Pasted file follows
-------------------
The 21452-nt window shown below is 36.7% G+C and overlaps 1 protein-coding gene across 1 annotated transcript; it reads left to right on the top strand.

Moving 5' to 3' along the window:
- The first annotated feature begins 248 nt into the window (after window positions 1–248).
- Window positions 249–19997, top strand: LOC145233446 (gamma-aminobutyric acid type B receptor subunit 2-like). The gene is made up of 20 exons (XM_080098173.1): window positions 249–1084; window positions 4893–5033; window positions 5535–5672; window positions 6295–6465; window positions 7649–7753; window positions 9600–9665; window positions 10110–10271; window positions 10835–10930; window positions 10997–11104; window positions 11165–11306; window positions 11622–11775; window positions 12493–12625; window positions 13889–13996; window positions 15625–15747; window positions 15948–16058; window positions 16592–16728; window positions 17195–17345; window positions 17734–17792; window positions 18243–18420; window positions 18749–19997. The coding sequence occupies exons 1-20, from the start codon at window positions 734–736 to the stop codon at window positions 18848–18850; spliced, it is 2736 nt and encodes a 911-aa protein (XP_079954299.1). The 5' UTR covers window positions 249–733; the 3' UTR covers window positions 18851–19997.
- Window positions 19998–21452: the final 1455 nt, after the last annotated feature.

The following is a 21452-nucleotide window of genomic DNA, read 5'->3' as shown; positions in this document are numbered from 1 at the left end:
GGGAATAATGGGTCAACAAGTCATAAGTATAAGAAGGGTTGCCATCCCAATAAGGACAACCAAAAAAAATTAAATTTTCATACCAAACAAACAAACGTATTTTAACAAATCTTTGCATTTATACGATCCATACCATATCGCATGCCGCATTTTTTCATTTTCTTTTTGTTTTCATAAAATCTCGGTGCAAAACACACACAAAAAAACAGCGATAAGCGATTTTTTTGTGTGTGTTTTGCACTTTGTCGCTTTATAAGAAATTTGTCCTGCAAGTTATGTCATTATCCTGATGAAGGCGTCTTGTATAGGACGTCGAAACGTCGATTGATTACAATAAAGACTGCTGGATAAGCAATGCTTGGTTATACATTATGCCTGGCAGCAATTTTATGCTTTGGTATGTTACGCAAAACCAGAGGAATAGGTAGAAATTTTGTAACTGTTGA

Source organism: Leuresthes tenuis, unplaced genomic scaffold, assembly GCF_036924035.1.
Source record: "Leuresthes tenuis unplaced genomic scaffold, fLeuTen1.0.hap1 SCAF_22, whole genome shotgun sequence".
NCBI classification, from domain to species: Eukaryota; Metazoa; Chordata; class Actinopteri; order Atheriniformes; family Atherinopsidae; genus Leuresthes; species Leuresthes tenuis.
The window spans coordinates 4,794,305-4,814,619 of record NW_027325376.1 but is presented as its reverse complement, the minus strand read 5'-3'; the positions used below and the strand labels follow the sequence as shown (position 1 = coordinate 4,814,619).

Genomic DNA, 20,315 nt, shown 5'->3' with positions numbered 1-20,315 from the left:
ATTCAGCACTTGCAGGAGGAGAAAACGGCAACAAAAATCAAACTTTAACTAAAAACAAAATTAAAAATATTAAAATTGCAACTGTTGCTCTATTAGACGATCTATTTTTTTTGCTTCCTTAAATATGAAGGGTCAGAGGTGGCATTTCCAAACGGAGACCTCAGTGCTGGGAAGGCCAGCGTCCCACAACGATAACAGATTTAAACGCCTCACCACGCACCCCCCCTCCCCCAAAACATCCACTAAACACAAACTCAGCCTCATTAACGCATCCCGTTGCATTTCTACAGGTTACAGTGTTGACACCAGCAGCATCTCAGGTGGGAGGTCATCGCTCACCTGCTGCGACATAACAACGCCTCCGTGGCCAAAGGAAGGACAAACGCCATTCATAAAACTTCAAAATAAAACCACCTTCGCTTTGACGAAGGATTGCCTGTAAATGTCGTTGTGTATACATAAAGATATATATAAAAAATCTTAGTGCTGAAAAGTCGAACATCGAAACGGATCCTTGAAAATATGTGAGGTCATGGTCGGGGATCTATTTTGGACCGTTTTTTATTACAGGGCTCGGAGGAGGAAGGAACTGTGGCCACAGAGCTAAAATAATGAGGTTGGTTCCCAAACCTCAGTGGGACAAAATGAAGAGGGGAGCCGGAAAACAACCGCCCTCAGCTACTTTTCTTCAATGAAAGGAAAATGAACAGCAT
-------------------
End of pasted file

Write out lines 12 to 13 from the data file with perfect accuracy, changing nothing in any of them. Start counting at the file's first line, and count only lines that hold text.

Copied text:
Genomic DNA, 20,315 nt, shown 5'->3' with positions numbered 1-20,315 from the left:
ATTCAGCACTTGCAGGAGGAGAAAACGGCAACAAAAATCAAACTTTAACTAAAAACAAAATTAAAAATATTAAAATTGCAACTGTTGCTCTATTAGACGATCTATTTTTTTTGCTTCCTTAAATATGAAGGGTCAGAGGTGGCATTTCCAAACGGAGACCTCAGTGCTGGGAAGGCCAGCGTCCCACAACGATAACAGATTTAAACGCCTCACCACGCACCCCCCCTCCCCCAAAACATCCACTAAACACAAACTCAGCCTCATTAACGCATCCCGTTGCATTTCTACAGGTTACAGTGTTGACACCAGCAGCATCTCAGGTGGGAGGTCATCGCTCACCTGCTGCGACATAACAACGCCTCCGTGGCCAAAGGAAGGACAAACGCCATTCATAAAACTTCAAAATAAAACCACCTTCGCTTTGACGAAGGATTGCCTGTAAATGTCGTTGTGTATACATAAAGATATATATAAAAAATCTTAGTGCTGAAAAGTCGAACATCGAAACGGATCCTTGAAAATATGTGAGGTCATGGTCGGGGATCTATTTTGGACCGTTTTTTATTACAGGGCTCGGAGGAGGAAGGAACTGTGGCCACAGAGCTAAAATAATGAGGTTGGTTCCCAAACCTCAGTGGGACAAAATGAAGAGGGGAGCCGGAAAACAACCGCCCTCAGCTACTTTTCTTCAATGAAAGGAAAATGAACAGCAT